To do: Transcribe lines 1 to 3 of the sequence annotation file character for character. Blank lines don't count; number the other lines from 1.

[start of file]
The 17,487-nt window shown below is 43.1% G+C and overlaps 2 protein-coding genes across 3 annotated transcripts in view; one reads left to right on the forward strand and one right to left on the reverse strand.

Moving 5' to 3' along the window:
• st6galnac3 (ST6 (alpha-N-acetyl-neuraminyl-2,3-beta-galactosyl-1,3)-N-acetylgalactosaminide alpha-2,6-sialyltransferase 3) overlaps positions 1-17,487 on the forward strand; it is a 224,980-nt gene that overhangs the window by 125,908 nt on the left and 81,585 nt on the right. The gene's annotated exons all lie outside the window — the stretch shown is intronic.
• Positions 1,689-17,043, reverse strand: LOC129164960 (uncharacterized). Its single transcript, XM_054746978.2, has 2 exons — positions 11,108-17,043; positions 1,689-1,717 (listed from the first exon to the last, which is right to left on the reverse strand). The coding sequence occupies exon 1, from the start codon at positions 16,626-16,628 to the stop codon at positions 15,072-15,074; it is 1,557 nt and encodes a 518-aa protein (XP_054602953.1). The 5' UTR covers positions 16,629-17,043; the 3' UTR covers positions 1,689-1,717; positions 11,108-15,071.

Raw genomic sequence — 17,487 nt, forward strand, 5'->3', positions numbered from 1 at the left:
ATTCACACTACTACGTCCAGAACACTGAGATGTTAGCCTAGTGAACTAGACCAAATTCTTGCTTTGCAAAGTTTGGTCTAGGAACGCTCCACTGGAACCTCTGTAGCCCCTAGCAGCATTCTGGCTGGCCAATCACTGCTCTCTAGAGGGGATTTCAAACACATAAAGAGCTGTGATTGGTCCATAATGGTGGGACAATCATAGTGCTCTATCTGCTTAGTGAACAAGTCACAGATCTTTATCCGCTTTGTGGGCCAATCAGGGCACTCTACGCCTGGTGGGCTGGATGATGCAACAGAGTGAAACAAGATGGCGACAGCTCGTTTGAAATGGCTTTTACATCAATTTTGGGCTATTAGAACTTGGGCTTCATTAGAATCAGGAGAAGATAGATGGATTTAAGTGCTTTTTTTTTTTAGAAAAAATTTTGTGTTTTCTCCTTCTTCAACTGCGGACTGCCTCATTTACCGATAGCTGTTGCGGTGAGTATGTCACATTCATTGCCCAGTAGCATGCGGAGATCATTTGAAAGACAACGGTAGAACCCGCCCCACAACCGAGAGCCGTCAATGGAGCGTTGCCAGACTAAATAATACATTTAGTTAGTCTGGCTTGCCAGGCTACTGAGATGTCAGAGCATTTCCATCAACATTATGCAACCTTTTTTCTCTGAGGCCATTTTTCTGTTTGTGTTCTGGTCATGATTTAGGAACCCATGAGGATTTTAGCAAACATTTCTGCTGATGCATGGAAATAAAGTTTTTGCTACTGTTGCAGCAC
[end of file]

The 17,487-nt window shown below is 43.1% G+C and overlaps 2 protein-coding genes across 3 annotated transcripts in view; one reads left to right on the forward strand and one right to left on the reverse strand.

Moving 5' to 3' along the window:
• st6galnac3 (ST6 (alpha-N-acetyl-neuraminyl-2,3-beta-galactosyl-1,3)-N-acetylgalactosaminide alpha-2,6-sialyltransferase 3) overlaps positions 1-17,487 on the forward strand; it is a 224,980-nt gene that overhangs the window by 125,908 nt on the left and 81,585 nt on the right. The gene's annotated exons all lie outside the window — the stretch shown is intronic.